Hongbin (2012) believes that by reason of the specificities of its growth, China can easily afford itself to shift from the “cruising speed”¯ to “drift”¯ regime, which cannot, for example, be afforded by the euro zone countries, as it is an equivalent of recession for them. Nowadays, the refinancing rate of the People’s Bank of China makes 6%. It reached its minimum value in August 2010, when it dropped to 5.3%. The reduction of inflation down to 2.2% in June compared with 3% in May) will allow the central bank to further lower the discount rate (Teja et al., 2012). More “cheap”¯ money will stimulate the investment in infrastructure projects, such as construction activities, and according to Hongbin (2012), this will create more jobs and, as a consequence, stimulate domestic demand, the hot button for China.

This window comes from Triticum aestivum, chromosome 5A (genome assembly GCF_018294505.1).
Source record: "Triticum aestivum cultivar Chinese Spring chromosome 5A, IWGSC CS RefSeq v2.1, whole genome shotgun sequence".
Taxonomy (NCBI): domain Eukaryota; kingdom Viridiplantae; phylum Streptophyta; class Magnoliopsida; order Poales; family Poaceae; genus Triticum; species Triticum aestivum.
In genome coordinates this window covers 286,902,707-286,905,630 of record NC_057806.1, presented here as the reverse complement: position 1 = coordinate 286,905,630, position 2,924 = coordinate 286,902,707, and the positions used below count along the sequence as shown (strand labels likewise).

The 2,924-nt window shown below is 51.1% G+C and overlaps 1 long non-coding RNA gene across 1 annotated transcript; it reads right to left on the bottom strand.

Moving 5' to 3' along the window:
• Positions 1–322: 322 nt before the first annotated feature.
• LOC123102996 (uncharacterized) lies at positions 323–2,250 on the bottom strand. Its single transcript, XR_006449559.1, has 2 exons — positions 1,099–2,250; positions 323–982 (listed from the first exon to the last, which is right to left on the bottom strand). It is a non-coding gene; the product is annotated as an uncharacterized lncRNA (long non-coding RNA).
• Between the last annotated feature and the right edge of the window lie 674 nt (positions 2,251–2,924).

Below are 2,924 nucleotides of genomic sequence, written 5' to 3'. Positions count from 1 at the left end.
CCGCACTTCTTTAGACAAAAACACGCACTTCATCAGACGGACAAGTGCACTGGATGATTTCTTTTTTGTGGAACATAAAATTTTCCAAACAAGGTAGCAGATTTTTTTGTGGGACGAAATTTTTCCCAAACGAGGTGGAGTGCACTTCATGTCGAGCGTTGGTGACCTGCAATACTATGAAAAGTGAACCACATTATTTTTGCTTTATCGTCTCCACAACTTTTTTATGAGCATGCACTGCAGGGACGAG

Moreover, HSBC Global Asset Management believes that the slowdown in China’s economy is already stopping. According to Philip Poole, the major investment strategist at HSBC Global Asset Management, closer to the end of the year, the economic growth in China will accelerate significantly, and this will have a positive impact on the stock markets (cited in Hongbin, 2012). Analysts predict that China’s GDP growth would be in the region of 7.7% by the yearly result, and in 2013, it will be much higher than 8% (Hongbin, 2012). In general, according to the prime minister Wen Jiabao, the growth of the Chinese economy has started to stabilize, and the government is confident in achieving annual targets (The Guardian, 2012). Indeed, basing on September data, a number of economic parameters have showed improvement. Thus, the industrial production growth accelerated from 8.9 up to 9.2% in August, exports increased from 2.7 to 9.9%, and retail sales showed the growth from 13.2 to 14.2%. In the first nine months of the year, the investments in fixed assets increased by 20.5% compared to 20.3% shown in the first half of the year. On Shanghai stock exchanges, the general index has risen by 1.2%, while in Hong Kong the Hang Seng Index has grown by 0.7% (Laiyun, 2012).